Somehow the idea that McVeigh was very nice seemed to be a precondition for such an invasive procedure. If he had been a very nasty young man then the attentions of a malign implanter would have been superfluous. Obviously, a very nice young man would not dream of doing what he did unless he had been tampered with. This predilection for the remote control of innocent citizens is something the US Army shares with extra-terrestrials, whose favourite orifice for such lodgements, according to the literature, is the nose. All this is to place the cart before the horse, however, for we are first obliged to ask who or what it was that implanted the extraterrestrials in the minds of very nice people. And while we’re about it, we should wonder about the implantation of fairies and angels, spirits and demons, the madness of cows and the vague feeling that there is a pattern behind, like, everything.

In her essay ‘On Circles’, presented elsewhere in this programme, Carole Silver persuasively demonstrates the persistence of certain structures beneath some of the implantations. She compares the activities around fairy rings to 20th century alien abduction scenarios then describes the manner in which hundreds of years of folklore can come full circle, as it were, when crop rings and alien visitations are fused into a single narrative. Originality is under attack here – despite the obligation to update the trappings of these tales with references to contemporary technology, it seems we can only dream or imagine according to templates that are as old as the hills.

These supernatural events are not, of course, seen as imaginary. Things are being done to us. In this sense there is a continuum running from a delight in faerie to a conviction that central government is out to get us and will use all the covert devices necessary to bend us to its will, to disarm us, if you like. Politics, presumably, begins at the point when the things that are being done to us are attributed to agencies in the real world. The Oklahoma City bombing, as a response to things being done to a very nice young man, is, in these terms, pre-political. This notion, however, begs so many questions that I’ll just move along now.

If we could resist suggestion none of this would be going on. Suggestibility is the key and suggestibility is the ultimate concern of ‘I Am Dandy’. Before a suggestion can take hold, attention must be monopolised. Everyone knows how to do this. It’s what you do when you want people to pay attention to you. No conversation would work without it. Our minds would wander, registering an attention deficit.

Attention seekers may monopolise against our will, when we will feel brainwashed,bullied or hectored. They may install a monopoly without our knowing, in which case we might, if we found out, claim to have been subliminally influenced. There is a special case, though, in which we actually consent to the reduction of our resistance to the monopoly. This might be called hypnosis.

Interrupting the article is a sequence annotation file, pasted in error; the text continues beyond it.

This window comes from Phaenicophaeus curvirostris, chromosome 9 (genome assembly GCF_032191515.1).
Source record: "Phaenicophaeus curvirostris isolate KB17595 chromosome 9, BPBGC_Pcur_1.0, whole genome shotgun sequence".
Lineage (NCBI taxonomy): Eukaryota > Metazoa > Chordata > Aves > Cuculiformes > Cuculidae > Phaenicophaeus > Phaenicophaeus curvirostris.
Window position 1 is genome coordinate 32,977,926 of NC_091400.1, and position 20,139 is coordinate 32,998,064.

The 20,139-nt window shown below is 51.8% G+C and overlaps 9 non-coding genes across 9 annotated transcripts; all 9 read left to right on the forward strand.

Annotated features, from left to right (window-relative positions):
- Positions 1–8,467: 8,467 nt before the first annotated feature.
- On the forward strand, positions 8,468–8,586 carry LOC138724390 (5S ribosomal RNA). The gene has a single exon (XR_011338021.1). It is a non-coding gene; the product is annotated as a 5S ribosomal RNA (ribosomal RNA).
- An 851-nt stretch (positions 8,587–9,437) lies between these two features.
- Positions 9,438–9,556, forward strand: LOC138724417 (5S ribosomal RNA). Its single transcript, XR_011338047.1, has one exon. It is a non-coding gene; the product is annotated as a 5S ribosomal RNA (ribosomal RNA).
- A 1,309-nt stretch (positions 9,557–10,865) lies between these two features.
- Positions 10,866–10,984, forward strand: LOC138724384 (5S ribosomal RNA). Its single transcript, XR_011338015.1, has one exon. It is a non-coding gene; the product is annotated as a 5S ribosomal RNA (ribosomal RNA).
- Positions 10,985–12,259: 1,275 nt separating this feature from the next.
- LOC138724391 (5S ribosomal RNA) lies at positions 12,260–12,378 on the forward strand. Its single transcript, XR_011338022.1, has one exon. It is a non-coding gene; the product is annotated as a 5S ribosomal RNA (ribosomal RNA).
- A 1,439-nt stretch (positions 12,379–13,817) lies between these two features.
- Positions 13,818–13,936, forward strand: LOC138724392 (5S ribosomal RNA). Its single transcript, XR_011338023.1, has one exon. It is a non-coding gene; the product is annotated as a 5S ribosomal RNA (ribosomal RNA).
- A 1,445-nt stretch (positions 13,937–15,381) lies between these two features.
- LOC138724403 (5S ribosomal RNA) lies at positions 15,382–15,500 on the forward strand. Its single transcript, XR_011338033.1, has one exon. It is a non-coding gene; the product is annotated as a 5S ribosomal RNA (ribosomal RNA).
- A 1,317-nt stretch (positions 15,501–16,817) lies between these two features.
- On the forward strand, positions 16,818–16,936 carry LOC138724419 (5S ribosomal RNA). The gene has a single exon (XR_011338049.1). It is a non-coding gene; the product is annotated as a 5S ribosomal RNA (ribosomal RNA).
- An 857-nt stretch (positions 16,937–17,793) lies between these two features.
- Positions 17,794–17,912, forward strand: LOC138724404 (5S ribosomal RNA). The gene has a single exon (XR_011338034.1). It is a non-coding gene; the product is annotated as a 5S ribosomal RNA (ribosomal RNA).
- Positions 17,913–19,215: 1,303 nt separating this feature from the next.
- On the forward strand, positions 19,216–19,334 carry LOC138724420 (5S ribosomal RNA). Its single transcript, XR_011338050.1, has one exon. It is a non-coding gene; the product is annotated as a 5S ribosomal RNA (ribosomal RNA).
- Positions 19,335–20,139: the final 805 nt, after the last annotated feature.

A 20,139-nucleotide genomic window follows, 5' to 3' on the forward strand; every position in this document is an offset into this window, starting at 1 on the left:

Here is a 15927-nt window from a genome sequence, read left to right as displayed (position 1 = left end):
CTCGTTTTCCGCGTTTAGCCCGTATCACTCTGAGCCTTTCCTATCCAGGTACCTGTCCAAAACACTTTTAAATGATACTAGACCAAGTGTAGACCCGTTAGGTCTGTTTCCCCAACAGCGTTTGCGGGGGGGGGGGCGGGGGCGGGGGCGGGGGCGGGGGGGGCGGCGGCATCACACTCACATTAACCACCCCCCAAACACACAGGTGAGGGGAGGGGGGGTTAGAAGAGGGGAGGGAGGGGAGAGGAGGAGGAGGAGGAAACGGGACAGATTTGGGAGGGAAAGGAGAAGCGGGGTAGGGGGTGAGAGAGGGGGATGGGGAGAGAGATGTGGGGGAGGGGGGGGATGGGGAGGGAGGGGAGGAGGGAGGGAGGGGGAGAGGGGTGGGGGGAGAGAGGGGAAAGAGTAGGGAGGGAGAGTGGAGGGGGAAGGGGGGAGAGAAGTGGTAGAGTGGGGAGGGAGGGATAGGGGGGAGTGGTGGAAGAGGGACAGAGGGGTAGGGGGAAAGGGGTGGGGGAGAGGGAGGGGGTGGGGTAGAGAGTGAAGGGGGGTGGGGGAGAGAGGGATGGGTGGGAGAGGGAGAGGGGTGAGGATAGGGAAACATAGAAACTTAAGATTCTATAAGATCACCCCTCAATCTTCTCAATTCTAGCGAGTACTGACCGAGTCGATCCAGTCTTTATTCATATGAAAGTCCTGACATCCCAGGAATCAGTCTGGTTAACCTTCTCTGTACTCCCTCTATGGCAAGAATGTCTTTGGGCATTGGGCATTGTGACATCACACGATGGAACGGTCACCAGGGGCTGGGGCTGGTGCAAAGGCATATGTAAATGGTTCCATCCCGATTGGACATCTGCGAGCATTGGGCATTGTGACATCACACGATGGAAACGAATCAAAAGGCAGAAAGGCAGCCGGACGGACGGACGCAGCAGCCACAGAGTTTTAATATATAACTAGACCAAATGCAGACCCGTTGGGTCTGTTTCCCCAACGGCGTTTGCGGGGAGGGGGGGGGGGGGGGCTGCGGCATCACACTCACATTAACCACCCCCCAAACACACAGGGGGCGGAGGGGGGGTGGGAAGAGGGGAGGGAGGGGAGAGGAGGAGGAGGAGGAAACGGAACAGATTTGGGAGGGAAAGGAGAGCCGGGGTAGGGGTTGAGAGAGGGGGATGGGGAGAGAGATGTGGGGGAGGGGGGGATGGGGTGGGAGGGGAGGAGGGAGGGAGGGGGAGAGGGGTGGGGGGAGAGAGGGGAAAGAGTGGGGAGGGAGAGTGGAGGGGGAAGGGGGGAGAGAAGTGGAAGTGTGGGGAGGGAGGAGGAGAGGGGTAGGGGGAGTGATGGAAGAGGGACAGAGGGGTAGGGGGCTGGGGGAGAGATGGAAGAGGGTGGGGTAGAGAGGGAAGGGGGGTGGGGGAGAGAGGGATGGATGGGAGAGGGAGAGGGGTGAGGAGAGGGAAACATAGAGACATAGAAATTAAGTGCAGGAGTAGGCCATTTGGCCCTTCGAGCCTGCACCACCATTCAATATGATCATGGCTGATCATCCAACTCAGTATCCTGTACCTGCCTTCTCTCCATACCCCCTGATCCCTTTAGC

The example of the pioneering and innovative hypnotist Milton H. Erickson forces a reassessment of hypnotism in general. Rather than commandeering attention, Erickson appears to slip in through the back door and, before his subject knows it, behave as if he were the lodger. Erickson talks constantly to the subject, in a low-key manner, eschewing explicit instructions in favour of rambling, chatty small talk. Present in these ramblings are unobtrusive suggestions, often disguised as convivial invitations to sit back and take it easy. Single words associated with pleasure and relaxation are worked quite repetitively into sentences – again, not as instructions but colloquial embellishments. Using what at least sounds like rather monotonous and unremarkable conversation, Erickson delivers his subjects into deep trance.

If Erickson can do it, why can’t we? Sounds easy enough. Notwithstanding the tremendous craft and subtlety deployed by Erickson, it may be that, as keen amateurs, we all have some of his skill and much of the suggestibility of his subjects. It may be that we are endowed with the capacity to facilitate trance in others and ourselves. The same sort of thing has been said of telepathy, of course, and the evidence for such a latency is practically nonexistent. But if trance is seen as emerging from the close control of attention, wherein the subject becomes indifferent to all but a narrow range of input then our everyday lives suddenly seem rather entrancing.